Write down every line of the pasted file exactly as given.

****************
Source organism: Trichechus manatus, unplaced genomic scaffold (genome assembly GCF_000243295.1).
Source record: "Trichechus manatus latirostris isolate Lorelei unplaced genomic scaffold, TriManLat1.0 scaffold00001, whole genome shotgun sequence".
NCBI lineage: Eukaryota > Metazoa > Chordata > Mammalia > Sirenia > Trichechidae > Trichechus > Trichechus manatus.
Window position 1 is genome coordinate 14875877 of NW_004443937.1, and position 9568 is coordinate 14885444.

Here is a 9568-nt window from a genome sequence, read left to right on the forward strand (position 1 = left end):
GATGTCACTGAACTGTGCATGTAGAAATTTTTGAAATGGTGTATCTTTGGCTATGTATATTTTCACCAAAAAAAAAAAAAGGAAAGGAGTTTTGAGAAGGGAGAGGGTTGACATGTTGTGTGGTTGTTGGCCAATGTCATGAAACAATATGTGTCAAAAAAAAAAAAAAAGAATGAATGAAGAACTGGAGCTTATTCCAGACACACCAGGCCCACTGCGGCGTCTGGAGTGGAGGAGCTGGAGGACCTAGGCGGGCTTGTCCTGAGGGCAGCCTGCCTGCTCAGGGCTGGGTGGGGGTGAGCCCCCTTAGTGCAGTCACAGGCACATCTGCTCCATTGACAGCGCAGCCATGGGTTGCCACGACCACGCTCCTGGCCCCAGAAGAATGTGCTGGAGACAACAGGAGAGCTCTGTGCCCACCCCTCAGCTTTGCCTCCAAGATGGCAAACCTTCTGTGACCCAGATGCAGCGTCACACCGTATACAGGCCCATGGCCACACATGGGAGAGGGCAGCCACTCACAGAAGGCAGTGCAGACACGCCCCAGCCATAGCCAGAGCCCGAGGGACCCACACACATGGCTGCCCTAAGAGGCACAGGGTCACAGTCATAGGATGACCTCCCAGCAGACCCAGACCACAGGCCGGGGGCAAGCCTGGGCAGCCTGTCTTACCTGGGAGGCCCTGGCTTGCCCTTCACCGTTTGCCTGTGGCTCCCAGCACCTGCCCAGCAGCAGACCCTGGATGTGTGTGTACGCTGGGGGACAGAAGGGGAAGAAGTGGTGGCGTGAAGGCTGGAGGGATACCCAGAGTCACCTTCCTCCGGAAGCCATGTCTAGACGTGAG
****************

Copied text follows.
Source organism: Trichechus manatus, unplaced genomic scaffold (genome assembly GCF_000243295.1).
Source record: "Trichechus manatus latirostris isolate Lorelei unplaced genomic scaffold, TriManLat1.0 scaffold00001, whole genome shotgun sequence".
NCBI lineage: Eukaryota > Metazoa > Chordata > Mammalia > Sirenia > Trichechidae > Trichechus > Trichechus manatus.
Window position 1 is genome coordinate 14875877 of NW_004443937.1, and position 9568 is coordinate 14885444.

Here is a 9568-nt window from a genome sequence, read left to right on the forward strand (position 1 = left end):
GATGTCACTGAACTGTGCATGTAGAAATTTTTGAAATGGTGTATCTTTGGCTATGTATATTTTCACCAAAAAAAAAAAAAGGAAAGGAGTTTTGAGAAGGGAGAGGGTTGACATGTTGTGTGGTTGTTGGCCAATGTCATGAAACAATATGTGTCAAAAAAAAAAAAAAAGAATGAATGAAGAACTGGAGCTTATTCCAGACACACCAGGCCCACTGCGGCGTCTGGAGTGGAGGAGCTGGAGGACCTAGGCGGGCTTGTCCTGAGGGCAGCCTGCCTGCTCAGGGCTGGGTGGGGGTGAGCCCCCTTAGTGCAGTCACAGGCACATCTGCTCCATTGACAGCGCAGCCATGGGTTGCCACGACCACGCTCCTGGCCCCAGAAGAATGTGCTGGAGACAACAGGAGAGCTCTGTGCCCACCCCTCAGCTTTGCCTCCAAGATGGCAAACCTTCTGTGACCCAGATGCAGCGTCACACCGTATACAGGCCCATGGCCACACATGGGAGAGGGCAGCCACTCACAGAAGGCAGTGCAGACACGCCCCAGCCATAGCCAGAGCCCGAGGGACCCACACACATGGCTGCCCTAAGAGGCACAGGGTCACAGTCATAGGATGACCTCCCAGCAGACCCAGACCACAGGCCGGGGGCAAGCCTGGGCAGCCTGTCTTACCTGGGAGGCCCTGGCTTGCCCTTCACCGTTTGCCTGTGGCTCCCAGCACCTGCCCAGCAGCAGACCCTGGATGTGTGTGTACGCTGGGGGACAGAAGGGGAAGAAGTGGTGGCGTGAAGGCTGGAGGGATACCCAGAGTCACCTTCCTCCGGAAGCCATGTCTAGACGTGAG